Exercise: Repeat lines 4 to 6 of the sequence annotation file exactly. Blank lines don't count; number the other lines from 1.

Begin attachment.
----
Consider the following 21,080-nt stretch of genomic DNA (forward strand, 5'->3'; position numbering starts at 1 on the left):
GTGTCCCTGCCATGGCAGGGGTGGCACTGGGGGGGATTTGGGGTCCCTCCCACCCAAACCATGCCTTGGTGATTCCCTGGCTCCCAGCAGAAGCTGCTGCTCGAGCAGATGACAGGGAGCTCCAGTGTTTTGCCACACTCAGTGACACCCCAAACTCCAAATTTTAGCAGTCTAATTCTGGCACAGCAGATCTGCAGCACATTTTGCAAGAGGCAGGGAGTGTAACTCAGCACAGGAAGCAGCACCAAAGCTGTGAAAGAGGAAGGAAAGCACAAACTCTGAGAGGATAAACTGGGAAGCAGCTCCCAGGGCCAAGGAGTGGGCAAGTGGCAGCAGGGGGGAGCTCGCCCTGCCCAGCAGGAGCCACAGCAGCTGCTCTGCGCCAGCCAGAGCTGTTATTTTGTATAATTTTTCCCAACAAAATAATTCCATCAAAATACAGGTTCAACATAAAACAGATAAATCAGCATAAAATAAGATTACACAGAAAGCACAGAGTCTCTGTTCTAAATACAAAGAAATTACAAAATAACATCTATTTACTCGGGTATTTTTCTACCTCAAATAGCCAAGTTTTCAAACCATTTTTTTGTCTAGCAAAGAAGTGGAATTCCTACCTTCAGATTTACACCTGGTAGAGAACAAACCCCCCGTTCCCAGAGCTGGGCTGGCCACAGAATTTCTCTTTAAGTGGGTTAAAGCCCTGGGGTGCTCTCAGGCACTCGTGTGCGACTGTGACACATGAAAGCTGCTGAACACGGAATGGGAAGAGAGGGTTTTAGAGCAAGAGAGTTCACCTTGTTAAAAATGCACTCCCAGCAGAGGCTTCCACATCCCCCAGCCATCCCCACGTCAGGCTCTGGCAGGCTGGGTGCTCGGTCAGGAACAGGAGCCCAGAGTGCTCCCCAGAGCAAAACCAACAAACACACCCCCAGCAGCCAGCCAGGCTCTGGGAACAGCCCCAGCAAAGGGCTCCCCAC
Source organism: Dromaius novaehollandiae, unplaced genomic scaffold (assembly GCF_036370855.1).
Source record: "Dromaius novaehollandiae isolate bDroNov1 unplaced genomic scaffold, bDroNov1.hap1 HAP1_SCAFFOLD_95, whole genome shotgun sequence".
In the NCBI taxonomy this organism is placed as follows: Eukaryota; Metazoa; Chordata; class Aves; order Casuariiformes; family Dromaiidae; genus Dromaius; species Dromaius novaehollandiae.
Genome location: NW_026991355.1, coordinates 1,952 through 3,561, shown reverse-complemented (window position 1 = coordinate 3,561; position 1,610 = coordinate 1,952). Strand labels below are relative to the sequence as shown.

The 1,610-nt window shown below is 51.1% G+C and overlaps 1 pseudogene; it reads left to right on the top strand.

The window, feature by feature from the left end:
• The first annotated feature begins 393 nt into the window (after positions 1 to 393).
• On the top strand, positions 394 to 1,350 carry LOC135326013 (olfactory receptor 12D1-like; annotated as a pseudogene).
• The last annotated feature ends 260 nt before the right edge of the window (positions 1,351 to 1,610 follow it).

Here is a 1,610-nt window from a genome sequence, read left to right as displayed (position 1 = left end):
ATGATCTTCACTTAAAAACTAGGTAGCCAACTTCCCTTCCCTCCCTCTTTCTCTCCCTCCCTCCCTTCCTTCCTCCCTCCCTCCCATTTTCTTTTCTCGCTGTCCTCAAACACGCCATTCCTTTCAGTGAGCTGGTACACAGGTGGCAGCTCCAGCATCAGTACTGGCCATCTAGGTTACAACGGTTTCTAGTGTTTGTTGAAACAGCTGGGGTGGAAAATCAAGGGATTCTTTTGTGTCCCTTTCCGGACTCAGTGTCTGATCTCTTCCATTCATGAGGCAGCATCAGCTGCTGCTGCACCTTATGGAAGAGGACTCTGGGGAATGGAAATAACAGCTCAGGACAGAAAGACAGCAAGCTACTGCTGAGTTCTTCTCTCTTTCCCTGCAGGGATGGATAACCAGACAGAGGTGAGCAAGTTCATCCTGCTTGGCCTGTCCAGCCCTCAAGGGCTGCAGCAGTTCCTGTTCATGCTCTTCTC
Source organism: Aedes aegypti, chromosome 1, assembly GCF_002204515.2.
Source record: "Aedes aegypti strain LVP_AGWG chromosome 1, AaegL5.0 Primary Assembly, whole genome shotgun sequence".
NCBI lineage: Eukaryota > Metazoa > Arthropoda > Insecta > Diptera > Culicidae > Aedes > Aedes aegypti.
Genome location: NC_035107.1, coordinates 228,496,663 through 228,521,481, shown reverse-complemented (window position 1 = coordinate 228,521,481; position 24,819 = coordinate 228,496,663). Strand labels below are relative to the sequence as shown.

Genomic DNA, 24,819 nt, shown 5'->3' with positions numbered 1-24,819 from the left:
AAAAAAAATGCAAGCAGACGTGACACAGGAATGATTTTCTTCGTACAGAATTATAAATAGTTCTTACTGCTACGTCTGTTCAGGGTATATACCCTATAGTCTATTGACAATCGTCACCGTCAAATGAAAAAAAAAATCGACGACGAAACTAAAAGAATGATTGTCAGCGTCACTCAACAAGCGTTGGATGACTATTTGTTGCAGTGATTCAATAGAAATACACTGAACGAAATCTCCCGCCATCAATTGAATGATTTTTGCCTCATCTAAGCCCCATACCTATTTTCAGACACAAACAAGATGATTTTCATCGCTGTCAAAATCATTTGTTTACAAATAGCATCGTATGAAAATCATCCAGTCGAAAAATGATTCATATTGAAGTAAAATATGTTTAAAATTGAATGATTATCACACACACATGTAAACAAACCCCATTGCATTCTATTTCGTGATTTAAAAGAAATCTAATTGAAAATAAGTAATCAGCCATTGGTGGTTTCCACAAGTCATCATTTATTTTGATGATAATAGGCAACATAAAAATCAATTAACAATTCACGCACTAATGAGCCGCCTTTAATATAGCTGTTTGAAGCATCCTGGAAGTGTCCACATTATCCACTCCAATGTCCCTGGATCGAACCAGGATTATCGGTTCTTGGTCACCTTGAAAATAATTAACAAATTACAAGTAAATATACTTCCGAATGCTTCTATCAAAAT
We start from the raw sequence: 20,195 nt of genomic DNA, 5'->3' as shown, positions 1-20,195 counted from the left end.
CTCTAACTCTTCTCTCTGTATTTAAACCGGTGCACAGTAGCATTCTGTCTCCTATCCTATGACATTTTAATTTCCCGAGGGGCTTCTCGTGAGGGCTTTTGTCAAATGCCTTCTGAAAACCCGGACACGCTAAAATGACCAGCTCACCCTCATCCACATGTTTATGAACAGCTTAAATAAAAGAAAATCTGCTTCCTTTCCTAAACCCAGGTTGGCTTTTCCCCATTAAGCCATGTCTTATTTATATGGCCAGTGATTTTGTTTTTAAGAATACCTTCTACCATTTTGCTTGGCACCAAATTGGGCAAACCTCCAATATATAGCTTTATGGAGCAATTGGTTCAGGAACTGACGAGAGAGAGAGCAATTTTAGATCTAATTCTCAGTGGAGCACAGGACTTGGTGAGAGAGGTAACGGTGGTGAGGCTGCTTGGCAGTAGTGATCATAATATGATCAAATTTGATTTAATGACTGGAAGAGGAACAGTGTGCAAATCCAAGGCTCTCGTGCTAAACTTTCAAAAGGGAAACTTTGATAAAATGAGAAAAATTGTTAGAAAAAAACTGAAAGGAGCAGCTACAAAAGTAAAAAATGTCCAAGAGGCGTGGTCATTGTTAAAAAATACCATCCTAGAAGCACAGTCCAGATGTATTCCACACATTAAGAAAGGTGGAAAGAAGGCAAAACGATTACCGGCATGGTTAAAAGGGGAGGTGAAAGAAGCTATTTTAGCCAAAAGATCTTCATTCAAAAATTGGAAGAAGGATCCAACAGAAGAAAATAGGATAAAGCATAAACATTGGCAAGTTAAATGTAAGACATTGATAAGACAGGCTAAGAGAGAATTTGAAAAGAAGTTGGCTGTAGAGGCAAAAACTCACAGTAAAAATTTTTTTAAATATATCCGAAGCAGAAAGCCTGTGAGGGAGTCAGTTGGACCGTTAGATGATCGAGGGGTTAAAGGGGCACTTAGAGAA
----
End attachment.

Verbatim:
Source record: "Dromaius novaehollandiae isolate bDroNov1 unplaced genomic scaffold, bDroNov1.hap1 HAP1_SCAFFOLD_95, whole genome shotgun sequence".
In the NCBI taxonomy this organism is placed as follows: Eukaryota; Metazoa; Chordata; class Aves; order Casuariiformes; family Dromaiidae; genus Dromaius; species Dromaius novaehollandiae.
Genome location: NW_026991355.1, coordinates 1,952 through 3,561, shown reverse-complemented (window position 1 = coordinate 3,561; position 1,610 = coordinate 1,952). Strand labels below are relative to the sequence as shown.